The United States is starting to look like a slowpoke on the Internet. What’s less clear is how badly the country that gave birth to the Internet is doing, and whether the government needs to step in and do something about it.
To get a clearer picture of where the US stands, the House Energy and Commerce Committee approved legislation that would develop an annual inventory of existing broadband services — including the types, advertised speeds and actual number of subscribers — available to households and businesses nationwide.
The bill, introduced by Rep. Ed Markey, D-Mass., is intended to provide policy makers with improved data so they can better use grants and subsidies to target areas lacking high-speed Internet access. He said in a statement last week that promoting broadband would help spur job growth, access to health care and education and promote innovation among other benefits.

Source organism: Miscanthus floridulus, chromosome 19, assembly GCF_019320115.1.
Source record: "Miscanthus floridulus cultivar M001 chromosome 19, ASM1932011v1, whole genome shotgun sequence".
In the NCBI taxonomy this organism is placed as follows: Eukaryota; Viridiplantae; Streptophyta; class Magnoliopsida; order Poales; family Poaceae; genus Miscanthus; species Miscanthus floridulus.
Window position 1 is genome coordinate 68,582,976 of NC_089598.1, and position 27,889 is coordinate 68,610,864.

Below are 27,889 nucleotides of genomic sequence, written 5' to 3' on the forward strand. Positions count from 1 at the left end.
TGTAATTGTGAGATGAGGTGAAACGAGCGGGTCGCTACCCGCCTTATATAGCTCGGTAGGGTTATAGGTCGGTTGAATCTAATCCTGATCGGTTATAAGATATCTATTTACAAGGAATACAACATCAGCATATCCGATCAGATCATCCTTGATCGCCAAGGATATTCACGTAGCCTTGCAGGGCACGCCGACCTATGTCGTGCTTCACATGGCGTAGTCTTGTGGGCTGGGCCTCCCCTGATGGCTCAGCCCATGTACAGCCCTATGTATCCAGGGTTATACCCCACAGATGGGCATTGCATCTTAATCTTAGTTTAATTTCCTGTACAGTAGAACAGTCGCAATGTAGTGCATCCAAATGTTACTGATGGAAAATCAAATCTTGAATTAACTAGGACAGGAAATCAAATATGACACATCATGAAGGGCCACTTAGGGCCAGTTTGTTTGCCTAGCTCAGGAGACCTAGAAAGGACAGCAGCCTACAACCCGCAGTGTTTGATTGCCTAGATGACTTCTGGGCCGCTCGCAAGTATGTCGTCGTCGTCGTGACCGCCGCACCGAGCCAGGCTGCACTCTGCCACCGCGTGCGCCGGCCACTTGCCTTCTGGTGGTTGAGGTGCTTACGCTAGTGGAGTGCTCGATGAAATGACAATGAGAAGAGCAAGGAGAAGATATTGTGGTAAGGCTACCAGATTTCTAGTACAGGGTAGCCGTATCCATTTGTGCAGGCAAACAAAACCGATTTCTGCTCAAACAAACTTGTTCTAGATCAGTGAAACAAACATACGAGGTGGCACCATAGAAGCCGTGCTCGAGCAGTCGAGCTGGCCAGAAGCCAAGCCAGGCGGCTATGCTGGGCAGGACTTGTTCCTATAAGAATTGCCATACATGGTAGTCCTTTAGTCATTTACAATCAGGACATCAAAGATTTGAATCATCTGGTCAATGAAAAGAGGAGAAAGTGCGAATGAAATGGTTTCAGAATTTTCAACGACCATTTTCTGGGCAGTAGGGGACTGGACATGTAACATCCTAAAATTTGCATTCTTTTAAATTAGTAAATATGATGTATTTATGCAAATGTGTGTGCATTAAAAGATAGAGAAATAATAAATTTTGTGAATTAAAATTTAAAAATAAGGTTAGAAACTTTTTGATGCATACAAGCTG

The inventory wouldn’t cover other countries, but a cursory look shows the US lagging behind at least some of them. In South Korea, for instance, the average apartment can get an Internet connection that’s 15 times faster than a typical US connection. In Paris, a “triple play” of TV, phone and broadband service costs less than half of what it does in the USA. Read more.